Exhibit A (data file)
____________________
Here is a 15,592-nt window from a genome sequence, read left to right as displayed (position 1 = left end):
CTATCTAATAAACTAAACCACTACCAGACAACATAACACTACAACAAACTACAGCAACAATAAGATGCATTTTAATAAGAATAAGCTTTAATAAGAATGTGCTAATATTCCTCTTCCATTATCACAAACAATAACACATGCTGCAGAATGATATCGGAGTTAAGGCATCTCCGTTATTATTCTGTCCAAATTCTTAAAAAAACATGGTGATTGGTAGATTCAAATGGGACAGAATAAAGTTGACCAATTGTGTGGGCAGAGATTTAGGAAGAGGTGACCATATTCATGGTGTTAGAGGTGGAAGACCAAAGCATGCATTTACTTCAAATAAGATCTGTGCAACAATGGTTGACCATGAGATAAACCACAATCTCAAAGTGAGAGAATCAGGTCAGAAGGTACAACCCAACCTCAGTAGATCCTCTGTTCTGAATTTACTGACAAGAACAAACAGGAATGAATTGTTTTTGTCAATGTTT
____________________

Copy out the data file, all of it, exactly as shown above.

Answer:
Here is a 15,592-nt window from a genome sequence, read left to right as displayed (position 1 = left end):
CTATCTAATAAACTAAACCACTACCAGACAACATAACACTACAACAAACTACAGCAACAATAAGATGCATTTTAATAAGAATAAGCTTTAATAAGAATGTGCTAATATTCCTCTTCCATTATCACAAACAATAACACATGCTGCAGAATGATATCGGAGTTAAGGCATCTCCGTTATTATTCTGTCCAAATTCTTAAAAAAACATGGTGATTGGTAGATTCAAATGGGACAGAATAAAGTTGACCAATTGTGTGGGCAGAGATTTAGGAAGAGGTGACCATATTCATGGTGTTAGAGGTGGAAGACCAAAGCATGCATTTACTTCAAATAAGATCTGTGCAACAATGGTTGACCATGAGATAAACCACAATCTCAAAGTGAGAGAATCAGGTCAGAAGGTACAACCCAACCTCAGTAGATCCTCTGTTCTGAATTTACTGACAAGAACAAACAGGAATGAATTGTTTTTGTCAATGTTT